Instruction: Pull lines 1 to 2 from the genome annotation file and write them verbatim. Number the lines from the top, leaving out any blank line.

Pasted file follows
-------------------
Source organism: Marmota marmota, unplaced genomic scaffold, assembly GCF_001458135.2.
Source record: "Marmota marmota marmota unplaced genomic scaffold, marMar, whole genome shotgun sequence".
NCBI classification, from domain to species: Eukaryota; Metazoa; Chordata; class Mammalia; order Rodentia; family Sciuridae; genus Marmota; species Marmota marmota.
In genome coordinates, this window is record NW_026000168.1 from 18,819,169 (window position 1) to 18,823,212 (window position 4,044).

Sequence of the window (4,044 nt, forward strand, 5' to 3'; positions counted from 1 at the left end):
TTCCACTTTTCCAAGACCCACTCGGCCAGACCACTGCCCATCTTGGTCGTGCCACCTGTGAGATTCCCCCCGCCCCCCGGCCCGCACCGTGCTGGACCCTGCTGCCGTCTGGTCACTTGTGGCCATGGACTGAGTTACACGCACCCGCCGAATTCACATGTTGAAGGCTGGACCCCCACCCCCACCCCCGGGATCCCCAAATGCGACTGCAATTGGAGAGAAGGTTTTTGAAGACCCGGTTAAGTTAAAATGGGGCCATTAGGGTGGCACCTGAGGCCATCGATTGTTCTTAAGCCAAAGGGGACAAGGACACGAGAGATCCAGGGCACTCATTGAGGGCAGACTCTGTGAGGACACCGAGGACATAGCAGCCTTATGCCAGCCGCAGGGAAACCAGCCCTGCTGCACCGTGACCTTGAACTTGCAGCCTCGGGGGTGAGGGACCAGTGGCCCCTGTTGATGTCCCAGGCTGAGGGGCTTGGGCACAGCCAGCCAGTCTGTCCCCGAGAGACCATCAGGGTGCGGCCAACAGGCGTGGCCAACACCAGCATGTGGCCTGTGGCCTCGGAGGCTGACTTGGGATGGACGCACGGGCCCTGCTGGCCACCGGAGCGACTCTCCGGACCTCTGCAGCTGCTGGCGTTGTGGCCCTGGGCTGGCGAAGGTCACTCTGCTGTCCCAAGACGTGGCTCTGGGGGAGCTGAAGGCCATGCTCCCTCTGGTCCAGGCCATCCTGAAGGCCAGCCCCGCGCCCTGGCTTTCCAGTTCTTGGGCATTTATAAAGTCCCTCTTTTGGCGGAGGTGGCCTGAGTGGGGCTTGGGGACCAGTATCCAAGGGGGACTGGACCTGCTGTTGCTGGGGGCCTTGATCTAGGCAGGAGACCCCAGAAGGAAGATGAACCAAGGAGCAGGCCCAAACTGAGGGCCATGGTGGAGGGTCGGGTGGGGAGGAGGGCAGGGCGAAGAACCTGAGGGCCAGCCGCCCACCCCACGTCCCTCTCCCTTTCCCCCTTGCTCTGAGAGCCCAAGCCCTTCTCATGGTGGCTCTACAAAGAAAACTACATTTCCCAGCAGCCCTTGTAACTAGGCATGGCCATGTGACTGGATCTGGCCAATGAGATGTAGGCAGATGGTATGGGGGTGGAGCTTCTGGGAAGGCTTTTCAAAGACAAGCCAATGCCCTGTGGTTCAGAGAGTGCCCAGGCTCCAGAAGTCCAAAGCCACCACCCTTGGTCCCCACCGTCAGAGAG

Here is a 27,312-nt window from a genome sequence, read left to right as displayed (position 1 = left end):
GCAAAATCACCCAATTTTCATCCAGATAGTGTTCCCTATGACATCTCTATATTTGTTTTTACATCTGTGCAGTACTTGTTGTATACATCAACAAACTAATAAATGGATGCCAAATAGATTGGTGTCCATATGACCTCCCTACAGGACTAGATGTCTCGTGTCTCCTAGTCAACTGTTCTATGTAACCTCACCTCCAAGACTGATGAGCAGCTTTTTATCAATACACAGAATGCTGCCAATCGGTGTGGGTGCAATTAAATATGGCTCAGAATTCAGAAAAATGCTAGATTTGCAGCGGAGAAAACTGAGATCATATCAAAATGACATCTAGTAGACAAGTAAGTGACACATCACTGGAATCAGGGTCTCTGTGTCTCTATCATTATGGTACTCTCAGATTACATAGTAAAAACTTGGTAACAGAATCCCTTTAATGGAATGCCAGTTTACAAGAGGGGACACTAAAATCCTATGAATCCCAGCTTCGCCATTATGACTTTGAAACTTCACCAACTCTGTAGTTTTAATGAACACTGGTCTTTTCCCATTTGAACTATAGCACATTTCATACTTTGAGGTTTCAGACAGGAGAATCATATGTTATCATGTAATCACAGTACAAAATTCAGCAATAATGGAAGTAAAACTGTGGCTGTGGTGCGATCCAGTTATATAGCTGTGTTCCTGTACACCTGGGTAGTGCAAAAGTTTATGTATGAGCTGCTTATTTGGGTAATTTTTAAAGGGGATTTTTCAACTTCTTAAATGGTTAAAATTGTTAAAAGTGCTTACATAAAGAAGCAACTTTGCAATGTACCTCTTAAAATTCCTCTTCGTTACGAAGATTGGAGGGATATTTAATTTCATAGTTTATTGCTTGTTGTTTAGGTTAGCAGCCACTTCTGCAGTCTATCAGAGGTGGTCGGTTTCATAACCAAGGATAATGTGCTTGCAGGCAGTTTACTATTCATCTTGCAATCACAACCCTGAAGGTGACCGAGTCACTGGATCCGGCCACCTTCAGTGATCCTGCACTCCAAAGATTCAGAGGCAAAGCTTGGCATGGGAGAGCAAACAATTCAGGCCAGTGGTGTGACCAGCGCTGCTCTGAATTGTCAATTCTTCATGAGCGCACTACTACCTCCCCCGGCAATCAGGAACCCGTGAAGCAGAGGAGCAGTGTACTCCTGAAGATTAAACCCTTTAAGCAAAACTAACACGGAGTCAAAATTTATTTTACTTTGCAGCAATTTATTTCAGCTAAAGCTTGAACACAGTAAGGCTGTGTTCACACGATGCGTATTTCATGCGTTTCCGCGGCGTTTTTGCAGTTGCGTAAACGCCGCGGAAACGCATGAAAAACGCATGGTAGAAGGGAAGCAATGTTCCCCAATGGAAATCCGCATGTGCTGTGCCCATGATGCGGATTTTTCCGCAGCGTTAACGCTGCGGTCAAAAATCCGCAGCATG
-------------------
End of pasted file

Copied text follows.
Source organism: Marmota marmota, unplaced genomic scaffold, assembly GCF_001458135.2.
Source record: "Marmota marmota marmota unplaced genomic scaffold, marMar, whole genome shotgun sequence".